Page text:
How Carl Niehaus 'killed' mom to pay R4.3-million debt

Spin doctor caught lying to avoid legal action - and his mother is still alive

10 December 2017 - 00:05 By TOBY SHAPSHAK
Carl Niehaus, a spokesman for the Umkhonto weSizwe Military Veterans Association, was caught in a similar scam in 2011 when he borrowed money to pay for his father's funeral while his father was still alive.
Carl Niehaus, a spokesman for the Umkhonto weSizwe Military Veterans Association, was caught in a similar scam in 2011 when he borrowed money to pay for his father's funeral while his father was still alive.
Image: Jackie Clausen

Disgraced political spin doctor Carl Niehaus "killed off" his mother in an elaborate hoax to wriggle out of paying a R4.3-million debt.

Niehaus owed the money to a former landlord for the rental of two apartments in Sandton, damage to expensive furnishings and artwork, unpaid concierge charges and interest.

In an audacious bid to avoid legal action, he claimed that his mother had died and he would soon receive a generous inheritance, 90% of which would allow him to settle the debt.

His mother, Magrietha Niehaus, 88, is in fact alive and living in a home for the elderly in Johannesburg, other Niehaus family members said.

Niehaus concocted reams of what appears to be fraudulent correspondence and paperwork to back up his claim, including a series of e-mails between him and a "director" at Sanlam named Diane de Beer.

But Sanlam said the letters were forgeries and that no one by that name had ever worked for the insurance giant.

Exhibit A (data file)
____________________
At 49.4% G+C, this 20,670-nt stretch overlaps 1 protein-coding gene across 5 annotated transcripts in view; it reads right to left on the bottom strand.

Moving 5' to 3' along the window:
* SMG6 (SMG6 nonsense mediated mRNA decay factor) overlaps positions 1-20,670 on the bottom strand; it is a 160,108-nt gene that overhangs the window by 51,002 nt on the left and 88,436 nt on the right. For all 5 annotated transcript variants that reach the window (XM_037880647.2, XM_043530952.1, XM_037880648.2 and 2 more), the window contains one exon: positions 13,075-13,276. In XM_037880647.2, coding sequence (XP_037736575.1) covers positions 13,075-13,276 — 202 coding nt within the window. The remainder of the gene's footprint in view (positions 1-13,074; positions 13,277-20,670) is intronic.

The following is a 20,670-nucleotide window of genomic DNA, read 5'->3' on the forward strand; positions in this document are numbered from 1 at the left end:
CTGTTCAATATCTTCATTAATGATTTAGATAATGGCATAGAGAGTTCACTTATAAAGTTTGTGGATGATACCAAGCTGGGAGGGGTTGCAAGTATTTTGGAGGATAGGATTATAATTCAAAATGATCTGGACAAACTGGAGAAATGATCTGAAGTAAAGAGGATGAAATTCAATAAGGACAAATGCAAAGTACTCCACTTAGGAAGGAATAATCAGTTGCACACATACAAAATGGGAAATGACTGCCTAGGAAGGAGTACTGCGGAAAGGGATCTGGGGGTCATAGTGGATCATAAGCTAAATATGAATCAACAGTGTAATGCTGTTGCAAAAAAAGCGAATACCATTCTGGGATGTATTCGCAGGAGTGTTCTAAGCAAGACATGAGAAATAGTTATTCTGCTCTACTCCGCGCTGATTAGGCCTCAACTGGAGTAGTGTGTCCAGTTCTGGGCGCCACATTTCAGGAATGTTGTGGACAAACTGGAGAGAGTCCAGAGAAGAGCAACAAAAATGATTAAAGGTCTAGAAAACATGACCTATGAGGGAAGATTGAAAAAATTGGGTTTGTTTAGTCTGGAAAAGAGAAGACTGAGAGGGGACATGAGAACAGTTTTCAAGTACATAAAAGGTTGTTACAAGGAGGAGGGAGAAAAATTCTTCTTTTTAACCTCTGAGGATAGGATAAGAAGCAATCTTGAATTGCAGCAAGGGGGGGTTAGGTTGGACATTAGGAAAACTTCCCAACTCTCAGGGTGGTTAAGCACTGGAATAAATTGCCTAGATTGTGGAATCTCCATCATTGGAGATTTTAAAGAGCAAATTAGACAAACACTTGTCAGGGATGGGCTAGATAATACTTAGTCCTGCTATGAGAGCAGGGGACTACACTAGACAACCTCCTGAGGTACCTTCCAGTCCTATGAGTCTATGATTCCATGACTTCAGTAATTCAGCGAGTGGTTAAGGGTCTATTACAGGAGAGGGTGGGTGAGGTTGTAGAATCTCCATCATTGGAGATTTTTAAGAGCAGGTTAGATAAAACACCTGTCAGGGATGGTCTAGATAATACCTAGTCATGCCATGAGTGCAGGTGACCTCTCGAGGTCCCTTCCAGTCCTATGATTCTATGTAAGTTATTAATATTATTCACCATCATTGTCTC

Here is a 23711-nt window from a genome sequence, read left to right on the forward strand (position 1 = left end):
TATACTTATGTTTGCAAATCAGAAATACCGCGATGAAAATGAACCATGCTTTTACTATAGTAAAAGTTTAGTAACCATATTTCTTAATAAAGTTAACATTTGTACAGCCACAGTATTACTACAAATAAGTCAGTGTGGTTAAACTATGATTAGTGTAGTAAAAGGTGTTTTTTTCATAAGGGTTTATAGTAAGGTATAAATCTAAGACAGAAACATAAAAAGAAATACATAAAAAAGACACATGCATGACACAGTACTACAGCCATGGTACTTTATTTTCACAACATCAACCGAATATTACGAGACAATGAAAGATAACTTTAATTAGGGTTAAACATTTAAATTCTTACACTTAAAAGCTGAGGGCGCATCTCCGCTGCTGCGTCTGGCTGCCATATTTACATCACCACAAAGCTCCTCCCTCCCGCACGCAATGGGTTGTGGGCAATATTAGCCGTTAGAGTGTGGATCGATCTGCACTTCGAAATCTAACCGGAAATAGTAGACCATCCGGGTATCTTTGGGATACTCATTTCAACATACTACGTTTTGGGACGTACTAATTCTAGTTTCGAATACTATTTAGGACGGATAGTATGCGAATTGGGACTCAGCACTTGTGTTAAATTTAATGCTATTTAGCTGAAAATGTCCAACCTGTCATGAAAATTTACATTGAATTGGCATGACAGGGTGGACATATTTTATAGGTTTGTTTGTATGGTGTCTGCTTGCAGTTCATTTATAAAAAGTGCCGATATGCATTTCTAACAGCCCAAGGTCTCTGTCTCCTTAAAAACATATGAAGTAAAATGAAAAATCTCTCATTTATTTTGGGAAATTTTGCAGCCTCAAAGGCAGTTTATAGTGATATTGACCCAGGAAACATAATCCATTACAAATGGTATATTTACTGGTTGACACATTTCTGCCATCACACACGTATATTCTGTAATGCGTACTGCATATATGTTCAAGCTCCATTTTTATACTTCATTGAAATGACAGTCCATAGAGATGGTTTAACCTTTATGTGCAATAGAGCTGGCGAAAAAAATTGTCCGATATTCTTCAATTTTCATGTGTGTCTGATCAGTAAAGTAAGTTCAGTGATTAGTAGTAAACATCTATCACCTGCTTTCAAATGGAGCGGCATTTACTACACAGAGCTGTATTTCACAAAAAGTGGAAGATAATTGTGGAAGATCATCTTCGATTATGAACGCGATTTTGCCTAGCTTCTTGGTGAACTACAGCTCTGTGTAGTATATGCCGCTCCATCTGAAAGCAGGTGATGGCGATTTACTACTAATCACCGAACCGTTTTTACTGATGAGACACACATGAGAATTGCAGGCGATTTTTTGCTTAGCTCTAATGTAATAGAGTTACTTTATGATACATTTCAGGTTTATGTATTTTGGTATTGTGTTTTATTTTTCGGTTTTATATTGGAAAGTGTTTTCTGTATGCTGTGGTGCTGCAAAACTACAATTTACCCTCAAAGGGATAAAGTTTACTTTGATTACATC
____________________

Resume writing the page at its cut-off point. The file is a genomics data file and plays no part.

Chris du Plessis, an insurance broker who is named in Niehaus's papers as being the executor of his mother's estate, told the Sunday Times that Magrietha was "very much" alive and living on the West Rand in Gauteng. She is one of Du Plessis's clients.

Niehaus, a spokesman for the Umkhonto weSizwe Military Veterans Association, was caught in a similar scam in 2011 when he borrowed money to pay for his father's funeral while his father was still alive. His father, also Carl, has since died.

Niehaus refused to comment on his latest scandal.

"This is a legal matter. I will deal with it legally. I am not prepared to comment about it," he said.

Asked if his mother was alive, he replied: "I'm not prepared to comment on this matter. I am not saying anything else." He then hung up.

Niehaus, who lately re-emerged from the shadows of financial scandal to become a vocal campaigner for ANC presidential hopeful Nkosazana Dlamini-Zuma, has a history of lies and bad debt.

He is also a proponent of Dlamini-Zuma's radical economic transformation policy, and yesterday he was on stage at a "victory rally" for her in Durban.

His former landlord, a South African businessman based in the US who did not want to be named, is contemplating legal action.

Niehaus had to resign as ANC spokesman in 2009 after it emerged that he had forged the signature of former deputy finance minister Jabu Moleketi and racked up huge unpaid debts, including loans from many party heavyweights.

When Niehaus emerged as a political commentator on the ANN7 news channel in June, Derek Hanekom, a former cabinet minister and a member of the ANC's national executive, tweeted: "Carl Niehaus is a liar and a con artist."

This is a legal matter. I will deal with it legally
Carl Niehaus

Niehaus's debt of R4.3-million arises from a multiyear lease that he signed in 2006 for two adjoining luxury apartments. At the time he was a director of a Swiss company, whose interests he represented in South Africa.

It later emerged that Niehaus had not been authorised to sign personal rental agreements on behalf of the company.